Several years ago, at the American Cheese Society conference, I met a young woman who told me she planned to open a shop in San Francisco selling only domestic cheeses. Not smart, I thought. How could a cheese business survive without the European classics? Well, six years in, Sarah Dvorak’s Mission Cheese is so successful that it now has a Berkeley sibling—bigger, more ambitious and likely to launch a national trend. Shouldn’t every community have its own cheese bar?
The new Maker’s Common, in the heart of downtown Berkeley, is a high-ceilinged, light-filled, 2400-square-foot venue devoted to cheese and its best friends: crackers and condiments, wine and beer, charcuterie, hot sauce and pickles. (Honestly, I’m not sure why the hot sauce, but if you need some, it’s here.)
“Mission Cheese had reached its plateau in sales,” says Dvorak about the decision to grow. “There’s only so much cheese you can buy for a 650-square-foot space, and I wanted to buy more.” How refreshing to talk to a merchant who gets more excited about buying than selling.
Dvorak and her partners—husband Oliver Dameron and Mission Cheese GM Eric Miller—raised $530,000 for Maker’s Common through a Direct Public Offering. A DPO is like crowd-funding—think Kickstarter—but different.
“It’s not a donation,” says Dvorak. “It’s an investment. You get your money back as long as we don’t go out of business.”
More than 150 people—many known to the three partners, some not—invested at least $1,000 and, in return, received an unsecured seven-year interest-bearing note. “It made the whole process feel more rooted in community, as opposed to going to a bank,” says Dvorak.
Only a mile separates Maker’s Common from Berkeley’s beloved Cheese Board, but surely this food-obsessed community has enough cheese love for both. The retail cheese offering is small here but choice, with rarely seen selections like Roelli Dunbarton Blue (“Every time I have it, I fall in love with it again,” says Dvorak); Weirauch Farm Primo Fresco, a fresh sheep cheese from Sonoma County; and several sheep cheeses from Monterey County farmstead producer Garden Variety.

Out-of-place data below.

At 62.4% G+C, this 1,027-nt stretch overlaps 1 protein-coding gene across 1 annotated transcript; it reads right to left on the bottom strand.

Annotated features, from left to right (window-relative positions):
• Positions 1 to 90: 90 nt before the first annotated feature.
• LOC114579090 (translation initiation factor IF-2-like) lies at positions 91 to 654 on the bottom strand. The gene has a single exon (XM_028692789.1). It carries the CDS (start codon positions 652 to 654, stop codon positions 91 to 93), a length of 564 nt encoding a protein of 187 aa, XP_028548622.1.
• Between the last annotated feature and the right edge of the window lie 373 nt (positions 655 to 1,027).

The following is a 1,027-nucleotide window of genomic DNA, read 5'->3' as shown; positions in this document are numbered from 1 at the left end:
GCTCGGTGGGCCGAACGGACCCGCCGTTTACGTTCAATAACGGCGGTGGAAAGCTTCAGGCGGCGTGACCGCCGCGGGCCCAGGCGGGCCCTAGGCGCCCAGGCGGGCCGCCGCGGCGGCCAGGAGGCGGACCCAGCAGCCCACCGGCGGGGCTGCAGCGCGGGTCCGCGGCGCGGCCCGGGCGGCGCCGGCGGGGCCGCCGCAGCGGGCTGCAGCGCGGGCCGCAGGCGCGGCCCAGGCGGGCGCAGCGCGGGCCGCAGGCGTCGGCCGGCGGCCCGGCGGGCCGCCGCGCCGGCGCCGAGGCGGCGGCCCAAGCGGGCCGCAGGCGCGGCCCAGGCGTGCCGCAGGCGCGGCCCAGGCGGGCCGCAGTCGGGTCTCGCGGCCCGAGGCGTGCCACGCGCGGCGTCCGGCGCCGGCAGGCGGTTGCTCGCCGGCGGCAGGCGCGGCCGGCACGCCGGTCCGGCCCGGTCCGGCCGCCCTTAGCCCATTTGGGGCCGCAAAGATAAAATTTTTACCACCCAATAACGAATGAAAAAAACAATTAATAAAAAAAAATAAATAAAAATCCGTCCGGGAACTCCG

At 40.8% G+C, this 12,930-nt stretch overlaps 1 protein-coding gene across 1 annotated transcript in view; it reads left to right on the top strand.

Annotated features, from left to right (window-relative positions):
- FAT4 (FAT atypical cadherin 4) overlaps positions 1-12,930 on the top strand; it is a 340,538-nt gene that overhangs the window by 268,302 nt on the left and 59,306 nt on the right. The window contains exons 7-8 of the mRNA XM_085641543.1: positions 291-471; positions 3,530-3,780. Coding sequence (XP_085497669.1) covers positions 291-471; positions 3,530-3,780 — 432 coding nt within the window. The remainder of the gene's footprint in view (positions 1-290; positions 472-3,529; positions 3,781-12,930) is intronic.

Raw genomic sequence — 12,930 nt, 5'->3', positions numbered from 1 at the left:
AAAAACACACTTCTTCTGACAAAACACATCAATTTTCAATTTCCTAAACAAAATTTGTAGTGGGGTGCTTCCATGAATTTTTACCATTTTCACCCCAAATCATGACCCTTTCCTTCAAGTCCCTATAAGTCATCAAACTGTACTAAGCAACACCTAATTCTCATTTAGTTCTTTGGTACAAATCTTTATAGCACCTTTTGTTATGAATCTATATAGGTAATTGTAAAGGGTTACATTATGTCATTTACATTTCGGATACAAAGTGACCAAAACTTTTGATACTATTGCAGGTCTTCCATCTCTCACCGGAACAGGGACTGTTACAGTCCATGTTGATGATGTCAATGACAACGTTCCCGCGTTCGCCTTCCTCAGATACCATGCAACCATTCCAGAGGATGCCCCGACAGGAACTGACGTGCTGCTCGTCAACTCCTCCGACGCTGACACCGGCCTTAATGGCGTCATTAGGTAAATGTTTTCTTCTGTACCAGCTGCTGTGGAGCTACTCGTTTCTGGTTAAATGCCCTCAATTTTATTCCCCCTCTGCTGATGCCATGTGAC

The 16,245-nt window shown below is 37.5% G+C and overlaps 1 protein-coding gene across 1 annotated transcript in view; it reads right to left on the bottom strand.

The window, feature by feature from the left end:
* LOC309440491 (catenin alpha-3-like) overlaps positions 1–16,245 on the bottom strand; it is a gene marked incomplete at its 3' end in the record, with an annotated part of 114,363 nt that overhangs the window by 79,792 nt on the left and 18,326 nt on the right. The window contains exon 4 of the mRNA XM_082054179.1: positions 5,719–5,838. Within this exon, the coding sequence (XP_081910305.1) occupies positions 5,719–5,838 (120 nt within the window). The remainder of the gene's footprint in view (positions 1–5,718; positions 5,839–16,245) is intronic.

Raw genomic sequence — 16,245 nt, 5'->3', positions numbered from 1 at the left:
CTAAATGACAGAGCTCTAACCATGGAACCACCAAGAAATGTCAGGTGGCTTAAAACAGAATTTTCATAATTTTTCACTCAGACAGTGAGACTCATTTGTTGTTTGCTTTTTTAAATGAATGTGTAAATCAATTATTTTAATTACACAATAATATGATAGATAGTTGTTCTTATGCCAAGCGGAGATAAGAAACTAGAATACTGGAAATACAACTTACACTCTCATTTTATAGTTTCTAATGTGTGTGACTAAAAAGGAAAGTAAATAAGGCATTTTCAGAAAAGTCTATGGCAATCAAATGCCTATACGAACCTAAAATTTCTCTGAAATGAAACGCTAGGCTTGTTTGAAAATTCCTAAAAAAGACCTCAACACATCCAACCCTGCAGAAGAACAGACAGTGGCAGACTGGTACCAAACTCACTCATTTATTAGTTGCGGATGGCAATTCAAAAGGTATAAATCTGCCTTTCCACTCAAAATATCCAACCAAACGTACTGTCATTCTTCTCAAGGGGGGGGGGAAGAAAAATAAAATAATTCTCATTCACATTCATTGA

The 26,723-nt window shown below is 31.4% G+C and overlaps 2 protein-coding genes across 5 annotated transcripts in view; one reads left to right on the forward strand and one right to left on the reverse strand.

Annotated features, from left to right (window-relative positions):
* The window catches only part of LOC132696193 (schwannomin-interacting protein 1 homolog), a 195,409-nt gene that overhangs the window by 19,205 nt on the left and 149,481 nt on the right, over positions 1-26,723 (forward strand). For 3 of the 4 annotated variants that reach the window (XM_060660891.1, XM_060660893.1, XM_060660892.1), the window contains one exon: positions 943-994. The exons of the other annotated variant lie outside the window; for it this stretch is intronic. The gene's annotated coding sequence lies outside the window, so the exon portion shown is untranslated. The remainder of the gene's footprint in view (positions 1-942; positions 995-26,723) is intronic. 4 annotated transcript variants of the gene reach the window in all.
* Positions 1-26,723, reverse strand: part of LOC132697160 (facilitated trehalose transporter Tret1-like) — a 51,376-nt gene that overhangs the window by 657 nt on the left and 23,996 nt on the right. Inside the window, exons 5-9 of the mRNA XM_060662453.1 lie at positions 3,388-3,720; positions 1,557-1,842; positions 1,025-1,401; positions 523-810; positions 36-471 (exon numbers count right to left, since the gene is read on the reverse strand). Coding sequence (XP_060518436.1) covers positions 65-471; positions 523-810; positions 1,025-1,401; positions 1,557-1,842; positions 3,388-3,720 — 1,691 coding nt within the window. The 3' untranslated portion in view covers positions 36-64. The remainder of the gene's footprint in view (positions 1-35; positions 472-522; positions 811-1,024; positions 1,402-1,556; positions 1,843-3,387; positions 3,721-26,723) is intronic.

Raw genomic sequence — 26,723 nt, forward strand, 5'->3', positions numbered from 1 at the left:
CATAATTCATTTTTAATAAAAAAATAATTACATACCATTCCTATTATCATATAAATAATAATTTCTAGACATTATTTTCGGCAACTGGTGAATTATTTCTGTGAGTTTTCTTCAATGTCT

Cheese flights: of course. Charcuterie boards: ditto. Grilled cheese, mac-and-cheese, raclette….how could they not? But what impresses is the effort the partners have made to source distinctive local ingredients, like the meaty organic Lucques olives from Good Faith Farm; to ferment pickles in house; and to conjure up original dishes like chicken brined in whey.
“Maker’s Common is not a chef-focused kitchen,” says Dvorak. “It’s about finding amazing ingredients and putting them together in a simple California way.” I’ll drink (the delicious Temescal Brewing Pils, on tap here) to that.
Cheese Class: Cheese Meets Beer
Monday, August 14
Silverado Cooking School
5:30 p.m. to 7:30 p.m.
Even wine lovers have to admit that some cheeses don’t play nice with wine. Craft beer to the rescue! For every cheese, even the most challenging types, there’s a brew that pairs to perfection. I’ll prove it to you tonight as we “work” through seven awesome cheese and beer matchups. Joining me to provide color commentary on the beers: Jack Hyland, Certified Cicerone for Fieldwork Brewing.